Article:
ASN-IRSN Merger: Constitutional Council Confirms Constitutionality of Nuclear Safety Reform

On Friday, May 17, the Constitutional Council rejected an appeal by parliamentarians from the Nupes and Liot groups who opposed the merger between the French Nuclear Safety Authority (ASN) and the Institute for Radioprotection and Nuclear Safety (IRSN). The merger is therefore set to proceed and is expected to be completed in 2025.

Initiated during the Nuclear Policy Council (CPN) in February 2023, the nuclear safety bill was adopted in April 2024 by a large majority of the National Assembly and Senate members. It plans for the creation of the Nuclear Safety and Radioprotection Authority (ASNR) in 2025, merging ASN and IRSN.

Following this vote, left-wing (Nupes) and independent (Liot) parliamentarians appealed to the Constitutional Council, arguing the risk of losing the independence of experts and fearing decision-making opacity. They particularly criticized the challenge to the “dual system” organization currently in place, which separates expertise from decision-making in the existing system. The complainants also criticized the Parliament for leaving the definition of several organizational modalities to the internal regulations, believing this undermined the legislature’s authority.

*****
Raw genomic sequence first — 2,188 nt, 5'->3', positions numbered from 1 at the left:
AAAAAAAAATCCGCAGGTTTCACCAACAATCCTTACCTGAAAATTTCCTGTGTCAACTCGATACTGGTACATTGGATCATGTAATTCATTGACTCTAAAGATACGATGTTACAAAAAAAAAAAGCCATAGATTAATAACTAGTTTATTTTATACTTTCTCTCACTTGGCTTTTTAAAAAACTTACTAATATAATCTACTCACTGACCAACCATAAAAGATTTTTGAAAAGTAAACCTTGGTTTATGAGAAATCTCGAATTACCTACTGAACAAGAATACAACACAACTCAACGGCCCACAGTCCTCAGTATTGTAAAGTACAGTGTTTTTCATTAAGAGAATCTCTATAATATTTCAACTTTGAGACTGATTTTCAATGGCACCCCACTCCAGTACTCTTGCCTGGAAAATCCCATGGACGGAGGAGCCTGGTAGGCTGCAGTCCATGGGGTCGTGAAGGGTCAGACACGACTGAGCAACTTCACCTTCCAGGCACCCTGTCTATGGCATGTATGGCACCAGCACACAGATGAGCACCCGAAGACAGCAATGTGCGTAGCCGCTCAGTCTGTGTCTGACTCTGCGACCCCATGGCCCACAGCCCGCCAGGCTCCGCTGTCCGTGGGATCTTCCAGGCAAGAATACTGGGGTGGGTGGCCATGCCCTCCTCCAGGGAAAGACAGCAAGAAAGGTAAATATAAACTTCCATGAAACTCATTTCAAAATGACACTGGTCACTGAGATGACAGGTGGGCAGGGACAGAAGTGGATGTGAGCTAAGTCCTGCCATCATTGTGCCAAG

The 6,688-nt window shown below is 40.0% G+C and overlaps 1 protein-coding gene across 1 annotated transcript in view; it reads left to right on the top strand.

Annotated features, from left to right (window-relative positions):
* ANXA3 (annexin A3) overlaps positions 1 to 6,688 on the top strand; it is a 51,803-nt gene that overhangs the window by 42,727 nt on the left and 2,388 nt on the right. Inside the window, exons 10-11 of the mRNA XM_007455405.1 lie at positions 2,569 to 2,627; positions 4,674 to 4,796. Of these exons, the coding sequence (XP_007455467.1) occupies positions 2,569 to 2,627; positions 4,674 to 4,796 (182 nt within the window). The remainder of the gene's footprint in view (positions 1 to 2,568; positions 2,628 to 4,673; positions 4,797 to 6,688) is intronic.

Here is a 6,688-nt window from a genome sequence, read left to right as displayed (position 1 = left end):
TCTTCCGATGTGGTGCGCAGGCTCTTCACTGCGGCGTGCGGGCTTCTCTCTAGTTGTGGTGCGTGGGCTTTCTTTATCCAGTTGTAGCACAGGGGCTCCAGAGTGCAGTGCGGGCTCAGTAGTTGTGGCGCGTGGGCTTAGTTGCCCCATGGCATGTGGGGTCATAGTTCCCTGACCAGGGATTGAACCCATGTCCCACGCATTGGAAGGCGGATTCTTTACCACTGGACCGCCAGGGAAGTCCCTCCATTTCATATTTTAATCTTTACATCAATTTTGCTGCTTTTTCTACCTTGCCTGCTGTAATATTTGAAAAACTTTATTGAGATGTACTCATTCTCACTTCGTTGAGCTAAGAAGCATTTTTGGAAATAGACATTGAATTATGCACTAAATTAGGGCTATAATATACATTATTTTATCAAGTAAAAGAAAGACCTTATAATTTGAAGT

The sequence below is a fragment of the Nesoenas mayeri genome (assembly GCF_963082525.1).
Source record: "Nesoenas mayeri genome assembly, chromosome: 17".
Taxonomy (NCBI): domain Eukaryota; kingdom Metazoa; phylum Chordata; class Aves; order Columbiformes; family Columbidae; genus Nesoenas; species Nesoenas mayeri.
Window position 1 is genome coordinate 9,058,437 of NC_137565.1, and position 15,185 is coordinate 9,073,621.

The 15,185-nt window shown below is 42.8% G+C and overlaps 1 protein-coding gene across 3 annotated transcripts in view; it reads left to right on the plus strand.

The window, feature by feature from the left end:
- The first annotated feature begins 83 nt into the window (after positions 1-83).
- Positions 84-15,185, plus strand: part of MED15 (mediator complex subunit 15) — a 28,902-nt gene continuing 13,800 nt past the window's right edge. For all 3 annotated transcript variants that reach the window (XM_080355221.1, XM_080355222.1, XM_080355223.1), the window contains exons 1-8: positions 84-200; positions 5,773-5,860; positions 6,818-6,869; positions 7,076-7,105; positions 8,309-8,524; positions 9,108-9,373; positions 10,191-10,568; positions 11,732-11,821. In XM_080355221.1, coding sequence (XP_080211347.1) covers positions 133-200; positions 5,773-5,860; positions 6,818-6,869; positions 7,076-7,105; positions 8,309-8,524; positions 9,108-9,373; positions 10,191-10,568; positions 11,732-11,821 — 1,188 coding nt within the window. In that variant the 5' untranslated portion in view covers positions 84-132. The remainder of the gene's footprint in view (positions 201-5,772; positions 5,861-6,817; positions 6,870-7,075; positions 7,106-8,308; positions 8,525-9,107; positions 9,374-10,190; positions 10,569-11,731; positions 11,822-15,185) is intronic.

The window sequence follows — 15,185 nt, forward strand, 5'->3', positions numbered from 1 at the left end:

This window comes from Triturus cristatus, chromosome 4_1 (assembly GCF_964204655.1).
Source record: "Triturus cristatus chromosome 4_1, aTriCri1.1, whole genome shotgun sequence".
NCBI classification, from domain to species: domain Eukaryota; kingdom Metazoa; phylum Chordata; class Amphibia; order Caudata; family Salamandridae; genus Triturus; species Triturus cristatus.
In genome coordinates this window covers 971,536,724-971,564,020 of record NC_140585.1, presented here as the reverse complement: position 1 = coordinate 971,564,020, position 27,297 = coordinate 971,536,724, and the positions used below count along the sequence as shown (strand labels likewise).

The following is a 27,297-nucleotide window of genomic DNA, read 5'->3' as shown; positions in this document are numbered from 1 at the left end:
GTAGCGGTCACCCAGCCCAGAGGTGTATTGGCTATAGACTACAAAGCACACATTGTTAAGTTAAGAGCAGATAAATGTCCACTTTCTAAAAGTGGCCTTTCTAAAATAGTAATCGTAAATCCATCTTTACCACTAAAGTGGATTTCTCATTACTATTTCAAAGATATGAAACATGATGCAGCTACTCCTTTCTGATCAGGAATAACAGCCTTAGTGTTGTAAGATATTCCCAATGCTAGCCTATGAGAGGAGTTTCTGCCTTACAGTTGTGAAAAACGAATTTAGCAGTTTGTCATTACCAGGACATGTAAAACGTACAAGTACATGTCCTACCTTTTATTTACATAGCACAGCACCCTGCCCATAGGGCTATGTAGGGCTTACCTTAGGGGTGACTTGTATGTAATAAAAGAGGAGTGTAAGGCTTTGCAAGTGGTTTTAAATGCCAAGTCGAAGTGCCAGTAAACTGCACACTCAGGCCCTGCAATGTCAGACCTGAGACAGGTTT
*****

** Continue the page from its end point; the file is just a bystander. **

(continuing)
These arguments did not persuade the Constitutional Council, which ruled that the law does not alter the “obligations to which civil nuclear activities are subject.” Moreover, the council found that the reform measures maintain a distinction between expertise and decision-making. Complaints related to organizational aspects in the internal regulations were also dismissed.

Upcoming Steps

The law provides for the merger of ASN and IRSN on January 1, 2025, with several transitional steps following enactment. The current members of the Nuclear Safety Authority will continue their terms until their expiration.

The text stipulates that the ASNR will replace the IRSN, except for certain missions transferred to the CEA (French Alternative Energies and Atomic Energy Commission). In July 2024, the government must submit a report to Parliament on the necessary resources for the year 2025 and evaluate the possibility of appointing a “prefigurator” for the new entity, tasked with anticipating the organizational structure of the future organization. Finally, the accompanying organic law project provides that the Head of State will designate the president of the future authority after consultation with the relevant parliamentary committees. ■

By Thomas Jaquemet (Sfen)

Photo: ©AndraSavorani/Nera/NurPhotoNurPhoto via AFP